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Nations of Iran crash victims seek compensation for families

LONDON – The governments of countries that lost citizens when Iran shot down a Ukrainian airliner demanded Thursday that Tehran accept “full responsibility” and pay compensation to the victims’ families.

The foreign ministers of Canada, the U.K., Afghanistan, Sweden and Ukraine issued the statement on after a meeting at the Canadian High Commission on Trafalgar Square.

All 176 people aboard the Ukraine International Airlines died when it was brought down by ballistic missiles shortly after taking off from Tehran’s Imam Khomeini International Airport on Jan. 8.

The victims included 57 Canadian citizens as well as 11 Ukrainians, 17 people from Sweden, four Afghans and four British citizens, as well as Iranians.

“We are here to pursue closure, accountability, transparency and justice” for the victims, Canadian Foreign Minister Francois-Philippe Champagne said in London.

He said Iran had accepted responsibility, but only a full investigation would reveal the “exact cause” and who was responsible.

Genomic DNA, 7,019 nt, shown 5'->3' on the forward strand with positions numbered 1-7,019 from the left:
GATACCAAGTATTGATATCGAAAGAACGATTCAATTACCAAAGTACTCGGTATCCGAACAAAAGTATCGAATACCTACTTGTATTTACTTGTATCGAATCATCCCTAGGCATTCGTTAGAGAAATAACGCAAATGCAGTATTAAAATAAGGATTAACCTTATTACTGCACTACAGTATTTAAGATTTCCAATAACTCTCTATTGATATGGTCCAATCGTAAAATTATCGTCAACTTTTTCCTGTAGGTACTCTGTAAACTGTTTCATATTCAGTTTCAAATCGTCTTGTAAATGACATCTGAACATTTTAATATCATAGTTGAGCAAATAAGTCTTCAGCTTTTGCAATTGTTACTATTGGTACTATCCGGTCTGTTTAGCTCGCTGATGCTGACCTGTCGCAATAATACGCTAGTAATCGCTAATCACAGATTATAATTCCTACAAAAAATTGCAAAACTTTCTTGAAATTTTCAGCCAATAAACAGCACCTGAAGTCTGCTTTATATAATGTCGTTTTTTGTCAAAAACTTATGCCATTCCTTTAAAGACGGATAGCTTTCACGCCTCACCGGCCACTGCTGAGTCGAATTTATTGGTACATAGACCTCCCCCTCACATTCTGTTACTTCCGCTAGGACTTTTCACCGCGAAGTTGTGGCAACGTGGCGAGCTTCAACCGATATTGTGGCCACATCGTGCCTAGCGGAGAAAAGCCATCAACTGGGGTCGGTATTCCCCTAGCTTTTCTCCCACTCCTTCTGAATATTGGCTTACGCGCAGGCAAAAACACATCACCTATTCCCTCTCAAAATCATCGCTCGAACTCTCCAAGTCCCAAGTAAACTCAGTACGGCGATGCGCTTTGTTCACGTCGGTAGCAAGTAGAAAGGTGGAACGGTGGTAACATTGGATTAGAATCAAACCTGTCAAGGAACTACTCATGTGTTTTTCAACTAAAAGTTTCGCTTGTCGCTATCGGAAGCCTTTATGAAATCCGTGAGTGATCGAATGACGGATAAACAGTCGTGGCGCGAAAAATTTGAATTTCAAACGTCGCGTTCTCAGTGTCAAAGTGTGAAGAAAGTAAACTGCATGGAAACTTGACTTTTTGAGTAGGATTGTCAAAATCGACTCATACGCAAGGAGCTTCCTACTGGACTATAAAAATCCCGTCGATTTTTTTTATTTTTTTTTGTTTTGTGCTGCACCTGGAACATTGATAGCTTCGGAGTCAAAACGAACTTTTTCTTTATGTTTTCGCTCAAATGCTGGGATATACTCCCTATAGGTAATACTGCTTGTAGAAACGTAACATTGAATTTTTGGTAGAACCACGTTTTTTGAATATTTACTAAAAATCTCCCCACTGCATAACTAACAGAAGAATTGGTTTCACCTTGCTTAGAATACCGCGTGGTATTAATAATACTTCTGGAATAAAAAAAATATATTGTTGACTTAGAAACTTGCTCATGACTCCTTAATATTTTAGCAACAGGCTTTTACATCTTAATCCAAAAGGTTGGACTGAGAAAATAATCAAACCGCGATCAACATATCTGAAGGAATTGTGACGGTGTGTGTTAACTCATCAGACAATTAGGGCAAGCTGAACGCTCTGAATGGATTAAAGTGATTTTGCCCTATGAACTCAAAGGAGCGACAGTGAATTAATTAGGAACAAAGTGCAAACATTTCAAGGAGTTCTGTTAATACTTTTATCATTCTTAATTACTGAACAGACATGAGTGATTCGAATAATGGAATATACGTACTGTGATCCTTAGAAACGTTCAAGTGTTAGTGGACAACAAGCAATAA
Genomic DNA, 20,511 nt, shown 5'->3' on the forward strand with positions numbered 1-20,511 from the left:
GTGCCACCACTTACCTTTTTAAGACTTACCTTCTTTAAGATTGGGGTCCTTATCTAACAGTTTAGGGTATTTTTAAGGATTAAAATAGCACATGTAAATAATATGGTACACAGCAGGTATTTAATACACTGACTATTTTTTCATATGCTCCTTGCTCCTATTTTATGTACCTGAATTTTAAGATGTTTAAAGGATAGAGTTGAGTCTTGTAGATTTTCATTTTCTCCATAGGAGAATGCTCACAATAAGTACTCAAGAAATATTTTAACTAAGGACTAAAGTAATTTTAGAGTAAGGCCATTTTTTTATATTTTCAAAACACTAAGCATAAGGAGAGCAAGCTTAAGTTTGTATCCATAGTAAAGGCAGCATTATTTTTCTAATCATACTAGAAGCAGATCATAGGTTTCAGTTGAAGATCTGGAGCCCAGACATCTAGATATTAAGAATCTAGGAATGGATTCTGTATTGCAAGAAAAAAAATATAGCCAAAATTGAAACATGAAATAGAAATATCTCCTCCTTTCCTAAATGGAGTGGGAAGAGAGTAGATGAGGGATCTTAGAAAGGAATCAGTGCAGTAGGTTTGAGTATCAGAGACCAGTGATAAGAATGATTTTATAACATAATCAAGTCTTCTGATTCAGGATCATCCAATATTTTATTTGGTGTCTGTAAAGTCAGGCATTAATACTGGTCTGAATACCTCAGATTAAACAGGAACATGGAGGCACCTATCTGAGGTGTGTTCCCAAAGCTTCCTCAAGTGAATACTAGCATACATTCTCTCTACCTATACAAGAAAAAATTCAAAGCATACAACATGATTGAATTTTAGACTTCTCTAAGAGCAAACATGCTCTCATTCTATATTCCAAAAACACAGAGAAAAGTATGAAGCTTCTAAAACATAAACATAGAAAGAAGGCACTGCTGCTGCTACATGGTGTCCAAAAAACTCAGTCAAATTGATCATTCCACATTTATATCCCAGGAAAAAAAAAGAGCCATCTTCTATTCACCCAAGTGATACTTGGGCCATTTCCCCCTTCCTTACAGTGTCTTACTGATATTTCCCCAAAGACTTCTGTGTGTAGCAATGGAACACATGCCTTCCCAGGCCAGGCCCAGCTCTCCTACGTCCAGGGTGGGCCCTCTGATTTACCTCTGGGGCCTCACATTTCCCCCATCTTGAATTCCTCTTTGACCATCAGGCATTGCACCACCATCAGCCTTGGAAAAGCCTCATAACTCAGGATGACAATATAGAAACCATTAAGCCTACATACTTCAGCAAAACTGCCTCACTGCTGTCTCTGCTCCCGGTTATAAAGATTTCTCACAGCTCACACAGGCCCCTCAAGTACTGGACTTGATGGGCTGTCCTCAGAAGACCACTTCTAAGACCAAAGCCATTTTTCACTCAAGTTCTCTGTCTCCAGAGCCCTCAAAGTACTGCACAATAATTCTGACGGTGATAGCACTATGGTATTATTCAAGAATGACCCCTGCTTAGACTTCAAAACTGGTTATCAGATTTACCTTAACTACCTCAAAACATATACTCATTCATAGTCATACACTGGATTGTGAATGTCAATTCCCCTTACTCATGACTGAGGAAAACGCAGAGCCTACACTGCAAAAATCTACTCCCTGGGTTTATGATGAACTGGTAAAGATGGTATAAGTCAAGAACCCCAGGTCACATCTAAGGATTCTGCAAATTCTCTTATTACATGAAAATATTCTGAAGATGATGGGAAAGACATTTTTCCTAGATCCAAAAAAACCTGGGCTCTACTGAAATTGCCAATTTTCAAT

Iran initially blamed a technical fault before acknowledging in the face of mounting evidence that its paramilitary Revolutionary Guard had accidentally brought down the jetliner.

British Prime Minister Boris Johnson has called for a "comprehensive, transparent and independent international investigation" of the crash.

Canada — which doesn't have an embassy in Iran — has demanded official status in the investigation. Canadian Transport Minister Marc Garneau said Wednesday that two Canadian investigators were in Iran as part of an international team and had good co-operation, but Garneau wants their participation in the probe formalized.

Garneau said the plane's voice and flight data recorders are in Iranian hands, but another two Canadian investigators are ready to go wherever and whenever they are examined.

The downing of the plane came amid heightened tensions between Iran and the United States over the killing of Revolutionary Guard commander Gen. Qassem Soleimani in a U.S. drone strike. Iran fired missiles at Iraqi bases housing U.S. troops in retaliation for his death.

American allies have avoided blaming the Trump administration, but Canadian Prime Minister Justin Trudeau said the crash victims would be alive today if tensions had not escalated in the region.

"If there was no escalation recently in the region, those Canadians would be right now home with their families. This is something that happens when you have conflict and the war. Innocents bear the brunt of it," Trudeau told Global News Television this week.